family hiking

A young girl hiking in Sequoia National Park.

The 9 Hardest Lessons for Parents Who Love the Outdoors

A Manual for Staying Sane Through the Greatest Adventure of Your Life

By Michael Lanza

Raising children is a lot of work—any parent knows that. But for people who love the outdoors, combining parenting with their passion for hiking, backpacking, skiing, camping, climbing, kayaking, or other outdoor activities poses added challenges.

In many ways, at least when children are young, what you do outside with them is both easier than what you did outside before you had kids (you regress to beginner level) and exponentially harder (for all the cat herding and stuff-management involved). The rewards can seem elusive. You may wonder whether it’s worth the time and effort. The Complaint Department stays open 24-7 and you’re the embattled manager.

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A hiker on the Peek-a-Boo Loop in Bryce Canyon National Park.

The Best Hike in Bryce Canyon National park

By Michael Lanza

Bryce Canyon’s Navajo Loop/Queens Garden Loop is a popular trail for good reason, with constant views of hoodoos—the multi-colored, limestone, sandstone, and mudstone spires that look like giant, melting candles, including the famous formation called Thor’s Hammer. But once turning onto the Peek-a-Boo Loop, you lose the crowds—and discover the scenic heart of Bryce Canyon while hiking below the Wall of Windows and row after row of towers in fluorescent shades of red and orange.

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Two young kids backpacking at Upper Lyman Lakes in Washington's Glacier Peak Wilderness.

10 Tips for Taking Kids on Their First Backpacking Trip

By Michael Lanza

Whether you’re a family of novices planning your first backpacking trip or an experienced backpacker ready to take your kids on their first multi-day hike, heed this friendly advice: You’re in for some surprises. And I speak from experience. I’d been backpacking for years—in fact, I was already working as a professional backpacker—when my wife (also a longtime backpacker) and I first dove into the grand new adventure of taking our young kids into the wilderness.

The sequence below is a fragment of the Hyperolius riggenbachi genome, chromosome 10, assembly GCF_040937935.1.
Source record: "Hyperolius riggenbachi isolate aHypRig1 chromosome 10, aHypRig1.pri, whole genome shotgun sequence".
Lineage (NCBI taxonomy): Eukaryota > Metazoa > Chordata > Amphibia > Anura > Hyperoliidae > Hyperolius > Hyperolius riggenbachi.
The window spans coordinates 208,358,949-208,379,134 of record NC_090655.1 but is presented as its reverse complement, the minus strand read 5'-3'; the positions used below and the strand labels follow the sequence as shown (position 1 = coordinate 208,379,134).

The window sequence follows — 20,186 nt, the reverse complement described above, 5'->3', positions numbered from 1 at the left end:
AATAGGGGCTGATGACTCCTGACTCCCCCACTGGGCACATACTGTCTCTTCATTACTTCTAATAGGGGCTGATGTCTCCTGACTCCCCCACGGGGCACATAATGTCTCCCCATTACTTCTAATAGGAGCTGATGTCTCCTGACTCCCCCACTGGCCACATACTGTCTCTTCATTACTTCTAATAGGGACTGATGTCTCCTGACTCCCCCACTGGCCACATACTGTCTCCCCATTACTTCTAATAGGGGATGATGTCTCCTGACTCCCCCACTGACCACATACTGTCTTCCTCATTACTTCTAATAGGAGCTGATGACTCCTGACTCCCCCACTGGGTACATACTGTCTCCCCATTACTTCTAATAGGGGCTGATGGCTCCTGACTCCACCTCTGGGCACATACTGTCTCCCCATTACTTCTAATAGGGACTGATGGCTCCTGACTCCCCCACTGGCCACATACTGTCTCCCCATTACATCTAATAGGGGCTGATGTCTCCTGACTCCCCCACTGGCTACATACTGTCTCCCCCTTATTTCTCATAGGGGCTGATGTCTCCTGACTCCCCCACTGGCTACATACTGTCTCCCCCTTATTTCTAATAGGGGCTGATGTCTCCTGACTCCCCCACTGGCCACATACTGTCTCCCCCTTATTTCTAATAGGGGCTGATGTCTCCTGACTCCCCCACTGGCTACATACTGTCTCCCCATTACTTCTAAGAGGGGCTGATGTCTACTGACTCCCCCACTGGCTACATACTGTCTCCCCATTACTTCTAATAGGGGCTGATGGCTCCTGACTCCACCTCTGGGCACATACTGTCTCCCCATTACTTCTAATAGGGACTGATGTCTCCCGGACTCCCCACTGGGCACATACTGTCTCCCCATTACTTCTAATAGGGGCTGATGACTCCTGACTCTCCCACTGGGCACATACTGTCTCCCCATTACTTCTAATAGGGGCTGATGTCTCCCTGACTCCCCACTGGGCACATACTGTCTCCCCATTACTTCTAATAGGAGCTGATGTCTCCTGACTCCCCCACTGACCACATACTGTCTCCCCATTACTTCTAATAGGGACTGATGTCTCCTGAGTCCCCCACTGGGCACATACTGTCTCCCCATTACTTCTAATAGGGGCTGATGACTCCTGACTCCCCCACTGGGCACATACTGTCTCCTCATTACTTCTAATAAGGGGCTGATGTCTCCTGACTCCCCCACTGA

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A young family at Skilern Hot Springs, Smoky Mountains, Idaho.

A Survival Guide For the Outdoors Lover Who’s a New Parent

By Michael Lanza

So, you’ve been an avid [circle all appropriate terms: hiker/backpacker/climber/trail runner/skier/kayaker] for years, and now you’re spending big chunks of your days changing diapers and your nights wondering when you’ll sleep again. You’ve never gone this long without getting out into the mountains, and you see no remedy for that shortfall in the foreseeable future. Your new baby is more wonderful than you’d ever imagined—and yet, you’re feeling a little despair over what’s missing from your life lately.

I know where your head is right now. And I have good news for you: I’ve seen the bright light at the end of the tunnel, and you can get there faster than you might think. Here’s how.

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A backpacker descending the trail off Maze Overlook in the Maze District, Canyonlands National Park.

Why and When to Spend More on Hiking and Backpacking Gear

By Michael Lanza

You need a new backpack, backpacking tent, rain jacket, boots, or a sleeping bag. You’ve read reviews. You’ve winnowed your short list to a handful of possible choices—with a significant difference in prices. That’s when you struggle with the question that pushes the frugality button in all of us: Why should I spend more?

This story will explain why some gear is more expensive and give you specific advice on buying five big-ticket items: packs, tents, rain jackets, shoes and boots, and sleeping bags.

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